Tensions rise between short- and long-term risks – WEF global risk report

Short-terms concerns like the cost-of-living crisis are impacting response to longer-term risks, study finds

Tensions rise between short- and long-term risks – WEF global risk report

Risk Management News

By Ryan Smith

The effects of current crises, such as energy and food supply shortages and the rising cost-of-living, are undermining efforts to deal with long-term risks such as climate change, biodiversity and investment in human capital, according to the World Economic Forum’s Global Risks Report 2023.

The report, produced in partnership with Marsh McLennan and Zurich Insurance Group, polled more than 1,200 global risk experts, policymakers and industry leaders. It argued that the window for action on the most serious long-term threats is closing, and concerted action is needed before it’s too late.

At present, the COVID-19 pandemic and war in Europe have foregrounded the associated energy, inflation, food and security risks, the report found.

These, in turn, create follow-on risks that will dominate the next two years – the risk of recession, growing debt distress, an ongoing cost-of-living crisis, polarized societies, a pause on rapid climate action, and zero-sum geo-economic warfare.

Climate action needed

“Unless the world starts to cooperate more effectively on climate mitigation and climate adaptation, over the next 10 years this will lead to continued global warming and ecological breakdown,” the World Economic Forum said.

Failure to mitigate and adapt to climate change, natural disasters, biodiversity loss and environmental degradation represent five of the top 10 risks in the report, with biodiversity loss one of the most rapidly deteriorating risks over the next decade.

At the same time, crisis-driven leadership and geopolitical rivalries risk creating unprecedented societal distress as investments in health, education and economic development dwindle, further harming social cohesion. Increasing rivalries risk growing not only geo-economic weaponization but also remilitarization, especially through new technologies and rogue actors, the World Economic Forum said.

The coming years will force governments to make tough decisions regarding competing concerns for society, the environment and security. Short-term geo-economic risks are already impacting net-zero commitments, the report found.

Collective action is urgently needed to limit the effects of climate change, while security considerations and increasing military expenditures may leave fewer resources to cushion the blow of an ongoing cost-of-living crisis, the report found.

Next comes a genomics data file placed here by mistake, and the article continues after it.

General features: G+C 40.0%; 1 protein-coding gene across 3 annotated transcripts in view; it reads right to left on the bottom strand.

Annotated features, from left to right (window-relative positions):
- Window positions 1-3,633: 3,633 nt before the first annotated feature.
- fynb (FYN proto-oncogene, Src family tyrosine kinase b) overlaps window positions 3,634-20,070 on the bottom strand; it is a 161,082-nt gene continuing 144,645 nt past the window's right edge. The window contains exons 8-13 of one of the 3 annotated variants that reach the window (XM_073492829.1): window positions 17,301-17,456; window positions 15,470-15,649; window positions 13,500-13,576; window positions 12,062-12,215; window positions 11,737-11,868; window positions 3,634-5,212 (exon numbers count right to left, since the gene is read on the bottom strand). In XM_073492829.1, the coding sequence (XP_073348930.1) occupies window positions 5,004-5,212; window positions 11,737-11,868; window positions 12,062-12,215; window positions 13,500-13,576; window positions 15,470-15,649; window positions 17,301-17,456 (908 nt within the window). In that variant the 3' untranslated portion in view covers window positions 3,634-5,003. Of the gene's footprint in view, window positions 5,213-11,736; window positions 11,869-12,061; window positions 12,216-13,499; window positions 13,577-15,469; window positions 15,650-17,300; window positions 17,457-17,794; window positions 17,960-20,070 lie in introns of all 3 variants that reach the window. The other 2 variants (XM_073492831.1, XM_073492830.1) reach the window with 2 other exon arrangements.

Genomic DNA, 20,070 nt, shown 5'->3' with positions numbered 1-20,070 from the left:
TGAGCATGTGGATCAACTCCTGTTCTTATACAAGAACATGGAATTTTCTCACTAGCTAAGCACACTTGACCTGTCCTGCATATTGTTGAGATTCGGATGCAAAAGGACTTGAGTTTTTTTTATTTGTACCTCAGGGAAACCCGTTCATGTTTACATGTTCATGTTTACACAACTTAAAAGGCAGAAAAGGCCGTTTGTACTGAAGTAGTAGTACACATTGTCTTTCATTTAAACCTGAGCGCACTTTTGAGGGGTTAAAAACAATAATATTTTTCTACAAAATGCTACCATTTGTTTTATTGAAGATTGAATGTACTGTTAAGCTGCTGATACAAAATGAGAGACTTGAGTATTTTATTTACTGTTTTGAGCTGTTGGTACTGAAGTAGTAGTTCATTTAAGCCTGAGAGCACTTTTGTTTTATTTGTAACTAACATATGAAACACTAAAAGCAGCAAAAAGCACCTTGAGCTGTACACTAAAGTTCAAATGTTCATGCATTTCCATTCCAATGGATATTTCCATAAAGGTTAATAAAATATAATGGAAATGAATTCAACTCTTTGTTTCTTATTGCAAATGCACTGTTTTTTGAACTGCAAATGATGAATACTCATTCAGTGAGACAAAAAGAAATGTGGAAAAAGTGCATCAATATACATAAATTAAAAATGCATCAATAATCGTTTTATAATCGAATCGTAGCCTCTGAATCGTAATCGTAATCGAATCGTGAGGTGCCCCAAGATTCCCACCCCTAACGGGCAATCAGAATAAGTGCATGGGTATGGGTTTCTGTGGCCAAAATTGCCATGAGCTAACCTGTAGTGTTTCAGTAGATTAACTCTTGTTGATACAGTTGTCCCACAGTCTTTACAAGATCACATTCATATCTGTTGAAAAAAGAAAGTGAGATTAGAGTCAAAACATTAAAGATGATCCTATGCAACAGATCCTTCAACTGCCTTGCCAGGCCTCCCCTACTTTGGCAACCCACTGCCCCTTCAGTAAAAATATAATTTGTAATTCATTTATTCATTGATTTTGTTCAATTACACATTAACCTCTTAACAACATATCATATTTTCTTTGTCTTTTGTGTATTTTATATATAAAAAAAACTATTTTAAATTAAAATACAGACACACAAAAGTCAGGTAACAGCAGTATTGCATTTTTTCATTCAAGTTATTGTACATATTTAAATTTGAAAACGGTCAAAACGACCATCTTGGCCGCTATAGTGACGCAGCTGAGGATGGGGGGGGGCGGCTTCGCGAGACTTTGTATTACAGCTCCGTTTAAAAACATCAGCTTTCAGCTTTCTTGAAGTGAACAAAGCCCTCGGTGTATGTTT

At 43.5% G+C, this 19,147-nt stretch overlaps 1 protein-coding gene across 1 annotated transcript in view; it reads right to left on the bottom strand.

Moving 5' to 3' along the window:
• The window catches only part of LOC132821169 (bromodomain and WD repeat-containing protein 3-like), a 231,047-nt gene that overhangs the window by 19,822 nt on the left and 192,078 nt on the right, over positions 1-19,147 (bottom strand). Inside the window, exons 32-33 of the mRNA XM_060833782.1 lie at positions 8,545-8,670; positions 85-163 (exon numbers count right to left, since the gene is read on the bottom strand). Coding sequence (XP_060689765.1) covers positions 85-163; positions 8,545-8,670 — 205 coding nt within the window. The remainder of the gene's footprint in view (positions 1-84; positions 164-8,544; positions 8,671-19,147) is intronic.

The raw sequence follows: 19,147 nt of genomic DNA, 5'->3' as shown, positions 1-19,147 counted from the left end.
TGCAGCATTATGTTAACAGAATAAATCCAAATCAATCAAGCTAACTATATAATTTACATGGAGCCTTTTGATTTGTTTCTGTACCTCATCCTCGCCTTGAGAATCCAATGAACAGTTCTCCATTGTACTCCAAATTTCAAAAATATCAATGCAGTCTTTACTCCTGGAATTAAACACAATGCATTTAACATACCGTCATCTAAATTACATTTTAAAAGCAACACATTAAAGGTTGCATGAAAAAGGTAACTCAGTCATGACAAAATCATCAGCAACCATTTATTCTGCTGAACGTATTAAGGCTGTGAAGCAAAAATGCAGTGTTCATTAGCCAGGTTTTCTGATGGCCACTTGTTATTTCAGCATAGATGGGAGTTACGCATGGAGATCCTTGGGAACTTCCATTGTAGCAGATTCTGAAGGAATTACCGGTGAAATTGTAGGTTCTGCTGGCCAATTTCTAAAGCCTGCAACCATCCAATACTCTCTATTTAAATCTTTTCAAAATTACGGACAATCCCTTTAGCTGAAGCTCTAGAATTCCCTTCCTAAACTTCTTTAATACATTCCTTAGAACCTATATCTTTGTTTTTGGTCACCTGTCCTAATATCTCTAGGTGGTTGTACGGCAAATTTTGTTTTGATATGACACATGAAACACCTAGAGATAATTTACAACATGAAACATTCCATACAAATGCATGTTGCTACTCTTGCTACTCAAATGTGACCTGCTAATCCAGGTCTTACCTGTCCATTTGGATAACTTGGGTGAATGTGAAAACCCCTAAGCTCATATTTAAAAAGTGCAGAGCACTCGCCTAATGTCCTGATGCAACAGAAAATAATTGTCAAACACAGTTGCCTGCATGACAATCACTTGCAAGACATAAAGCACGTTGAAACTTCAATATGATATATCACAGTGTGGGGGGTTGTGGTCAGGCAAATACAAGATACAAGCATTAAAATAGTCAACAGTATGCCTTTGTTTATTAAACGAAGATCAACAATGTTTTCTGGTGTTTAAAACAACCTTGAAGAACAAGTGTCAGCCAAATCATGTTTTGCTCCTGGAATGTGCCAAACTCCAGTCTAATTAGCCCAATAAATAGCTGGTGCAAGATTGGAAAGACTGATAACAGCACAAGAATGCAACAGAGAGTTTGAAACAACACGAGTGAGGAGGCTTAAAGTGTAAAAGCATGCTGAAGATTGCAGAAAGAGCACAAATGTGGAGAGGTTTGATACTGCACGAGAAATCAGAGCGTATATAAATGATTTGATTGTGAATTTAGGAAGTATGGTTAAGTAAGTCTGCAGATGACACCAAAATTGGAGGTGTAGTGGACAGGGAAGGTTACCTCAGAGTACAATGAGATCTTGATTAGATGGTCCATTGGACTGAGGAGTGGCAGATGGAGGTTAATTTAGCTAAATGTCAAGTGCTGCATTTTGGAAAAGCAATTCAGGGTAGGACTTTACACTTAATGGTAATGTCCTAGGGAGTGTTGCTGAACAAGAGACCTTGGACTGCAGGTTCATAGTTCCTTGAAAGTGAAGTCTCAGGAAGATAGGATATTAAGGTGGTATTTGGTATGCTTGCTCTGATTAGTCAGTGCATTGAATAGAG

“Without a change in trajectory, vulnerable countries could reach a perpetual state of crisis where they are unable to invest in future growth, human development and green technologies,” the World Economic Forum said.

Balancing risk

The report said that world leaders needed to act collectively to balance short- and long-term risk. It recommended joint efforts between countries as well as public-private cooperation to strengthen financial stability, economic development and more.

“The short-term risk landscape is dominated by energy, food, debt and disasters,” said Saadia Zahidi, managing director of the World Economic Forum. “Those that are already the most vulnerable are suffering – and in the face of multiple crises, those who qualify as vulnerable are rapidly expanding, in rich and poor countries alike. In this already toxic mix of known and rising global risks, a new shock event – from a new military conflict to a new virus – could become unmanageable. Climate and human development therefore must be at the core of concerns of global leaders to boost resilience against future shocks.”

“The interplay between climate change impacts, biodiversity loss, food security and natural resource consumption is a dangerous cocktail,” said John Scott, head of sustainability risk at Zurich. “Without significant policy change or investments, this mix will accelerate ecosystem collapse, threaten food supplies, amplify the impacts of natural disasters and limit further climate mitigation progress. If we speed up action, there is still an opportunity by the end of the decade to achieve a 1.5°C degree trajectory and address the nature emergency. Recent progress in the deployment of renewable energy technologies and electric vehicles gives us good reasons to be optimistic.”

“2023 is set to be marked by increased risks related to food, energy, raw materials and cybersecurity, causing further disruption to global supply chains and impacting investment decisions,” said Carolina Klint, risk management leader for continental Europe at Marsh. “At a time when countries and organizations should be stepping up resilience efforts, economic headwinds will constrain their ability to do so. Faced with the most difficult geo-economic conditions in a generation, companies should focus not just on navigating near-term concerns but also on developing strategies that will position them well for longer-term risks and structural change.”

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